Alison Steadman is regarded as one of Britain’s foremost actresses, whose career extends from theatre, to film, TV, radio, and voice-overs in great abundance. She has performed (and sometimes created) some of the most memorable roles in British theatre for over 30 years.
Her television performances alone are like a catalogue of the Best of British TV Drama – including FAT FRIENDS, LET THEM EAT CAKE, NO BANANAS, Z CARS, PRIDE AND PREJUDICE, THE SINGING DETECTIVE, NUTS IN MAY and the now legendary ABIGAILS’S PARTY, which continuously appears on every list of the nation’s favourite performances.
Her film work is also extensive, again an encyclopaedia of British film: CHAMPIONS, CHUNKY MONKEY, P’TANG YANG KIPPER BANG, A PRIVATE FUNCTION, THE ADVENTURE OF BARON MUCHAUSEN, SHIRLEY VALENTINE, LIFE IS SWEET, TOPSY TURVY and many more.
Along the way she has worked with the best of British directors, including Mike Leigh, Sam Mendes, Howard Davies, Richard Eyre, Alan Ayckbourn, Ron Daniels, Bill Alexander, Jude Kelly, Dawn French, Alan Dossor, Peter Gill, Terry Johnson, Michael Apted, and Terry Gilliam, to name but a few.
Her theatre performances continue unabated after 30 years, with regular performances in the West End – where recent productions have included THE WOMAN WHO COOKED HER HUSBAND, ENTERTAINING MR SLOANE, and MEMORY OF WATER.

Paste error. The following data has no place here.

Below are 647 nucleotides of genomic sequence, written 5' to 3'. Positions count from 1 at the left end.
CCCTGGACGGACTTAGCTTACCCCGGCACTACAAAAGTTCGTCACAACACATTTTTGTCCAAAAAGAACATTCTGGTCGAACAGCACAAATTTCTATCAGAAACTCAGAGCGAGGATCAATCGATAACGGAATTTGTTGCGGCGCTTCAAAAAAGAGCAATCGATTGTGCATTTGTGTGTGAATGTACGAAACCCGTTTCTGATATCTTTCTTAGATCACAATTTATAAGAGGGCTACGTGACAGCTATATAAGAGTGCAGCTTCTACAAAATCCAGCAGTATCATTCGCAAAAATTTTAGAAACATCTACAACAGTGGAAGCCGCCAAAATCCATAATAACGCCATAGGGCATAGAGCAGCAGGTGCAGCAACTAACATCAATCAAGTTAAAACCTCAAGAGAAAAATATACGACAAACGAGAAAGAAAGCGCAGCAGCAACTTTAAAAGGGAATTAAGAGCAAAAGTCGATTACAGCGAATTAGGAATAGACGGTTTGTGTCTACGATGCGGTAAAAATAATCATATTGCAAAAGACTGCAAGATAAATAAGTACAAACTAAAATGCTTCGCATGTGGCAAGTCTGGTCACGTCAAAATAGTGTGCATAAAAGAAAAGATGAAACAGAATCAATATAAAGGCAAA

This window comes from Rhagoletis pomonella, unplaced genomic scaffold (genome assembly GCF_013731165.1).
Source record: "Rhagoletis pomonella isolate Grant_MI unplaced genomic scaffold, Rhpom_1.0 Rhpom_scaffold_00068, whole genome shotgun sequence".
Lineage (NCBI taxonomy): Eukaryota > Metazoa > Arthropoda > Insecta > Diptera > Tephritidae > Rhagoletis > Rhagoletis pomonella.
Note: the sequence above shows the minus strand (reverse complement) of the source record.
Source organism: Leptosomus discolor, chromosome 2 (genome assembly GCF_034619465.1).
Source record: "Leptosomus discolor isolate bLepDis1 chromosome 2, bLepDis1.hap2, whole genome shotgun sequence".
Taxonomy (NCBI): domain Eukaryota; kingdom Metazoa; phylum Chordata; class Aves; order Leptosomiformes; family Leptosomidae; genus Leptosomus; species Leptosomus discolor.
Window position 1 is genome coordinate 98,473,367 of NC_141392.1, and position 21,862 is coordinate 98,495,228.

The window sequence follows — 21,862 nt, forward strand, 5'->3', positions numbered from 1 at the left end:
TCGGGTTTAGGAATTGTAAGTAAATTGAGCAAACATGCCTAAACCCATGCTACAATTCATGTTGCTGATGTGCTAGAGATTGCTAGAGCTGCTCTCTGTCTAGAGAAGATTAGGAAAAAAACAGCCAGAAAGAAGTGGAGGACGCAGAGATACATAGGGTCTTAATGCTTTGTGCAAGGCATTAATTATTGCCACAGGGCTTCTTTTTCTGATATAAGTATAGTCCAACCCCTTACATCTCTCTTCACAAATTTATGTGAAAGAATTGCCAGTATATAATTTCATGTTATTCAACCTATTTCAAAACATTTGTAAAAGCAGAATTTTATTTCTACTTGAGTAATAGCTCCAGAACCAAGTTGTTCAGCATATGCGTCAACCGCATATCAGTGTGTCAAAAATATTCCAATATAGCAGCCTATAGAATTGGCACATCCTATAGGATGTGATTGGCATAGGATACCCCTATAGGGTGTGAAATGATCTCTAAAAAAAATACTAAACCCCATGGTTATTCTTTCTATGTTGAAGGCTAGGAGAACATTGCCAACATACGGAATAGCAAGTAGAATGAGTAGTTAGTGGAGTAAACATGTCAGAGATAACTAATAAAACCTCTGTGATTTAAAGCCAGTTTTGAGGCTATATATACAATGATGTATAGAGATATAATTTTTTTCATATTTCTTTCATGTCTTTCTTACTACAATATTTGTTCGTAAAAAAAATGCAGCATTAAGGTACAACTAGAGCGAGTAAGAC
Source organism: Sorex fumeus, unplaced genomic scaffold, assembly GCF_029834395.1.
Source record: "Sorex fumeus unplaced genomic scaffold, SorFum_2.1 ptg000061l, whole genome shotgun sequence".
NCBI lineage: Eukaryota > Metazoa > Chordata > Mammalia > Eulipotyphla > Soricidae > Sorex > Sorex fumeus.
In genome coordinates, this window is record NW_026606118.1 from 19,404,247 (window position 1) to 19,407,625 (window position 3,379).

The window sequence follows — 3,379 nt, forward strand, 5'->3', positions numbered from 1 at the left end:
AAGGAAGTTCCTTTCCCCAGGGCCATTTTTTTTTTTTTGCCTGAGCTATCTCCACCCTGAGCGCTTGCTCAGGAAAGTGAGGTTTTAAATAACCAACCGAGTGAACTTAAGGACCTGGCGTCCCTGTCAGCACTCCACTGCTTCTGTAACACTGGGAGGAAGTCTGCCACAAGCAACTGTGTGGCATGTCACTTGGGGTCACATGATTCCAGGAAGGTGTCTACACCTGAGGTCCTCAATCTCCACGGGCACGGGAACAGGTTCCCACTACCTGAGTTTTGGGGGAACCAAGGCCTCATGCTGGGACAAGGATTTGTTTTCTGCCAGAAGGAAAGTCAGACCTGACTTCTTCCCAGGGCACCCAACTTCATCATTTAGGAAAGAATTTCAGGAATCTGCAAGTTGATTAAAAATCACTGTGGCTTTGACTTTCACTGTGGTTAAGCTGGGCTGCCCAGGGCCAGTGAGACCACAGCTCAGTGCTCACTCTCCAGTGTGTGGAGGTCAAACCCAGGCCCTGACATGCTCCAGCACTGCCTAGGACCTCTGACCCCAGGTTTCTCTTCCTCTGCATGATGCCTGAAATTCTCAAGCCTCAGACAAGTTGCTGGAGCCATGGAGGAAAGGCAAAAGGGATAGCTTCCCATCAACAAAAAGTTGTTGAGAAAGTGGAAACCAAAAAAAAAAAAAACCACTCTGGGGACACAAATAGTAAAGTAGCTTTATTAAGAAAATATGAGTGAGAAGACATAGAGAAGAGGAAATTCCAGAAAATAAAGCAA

Over the years, she has won numerous honours for her work – including The Best Actress in the Evening Standard Awards for "Abigail’s Party," and The Plays and Players Award for Best Actress, also for "Abigail’s Party." Then came the Society of London Theatre’s Olivier Award for Best Actress for her role in "The Rise and Fall of Little Voice" at the National Theatre and in the West End. She has been nominated for the BAFTA awards as well as winning The Chicago Film Festival Gold Award for Best Actress for her role in "News Hounds" and The Society of American Film Critics Best Actress Award for "Life is Sweet."
And finally, in 2000 she was awarded an OBE in the Queen’s Birthday Honours for services to British Drama.
This was a fitting reward for a career spanning more than 30 years.
And it all started in a suburb of Liverpool, where she was born. The story goes that the young Alison Steadman harboured theatrical aspirations even as a teenager and "spent her evenings watching comedians on television and her days impersonating her teachers."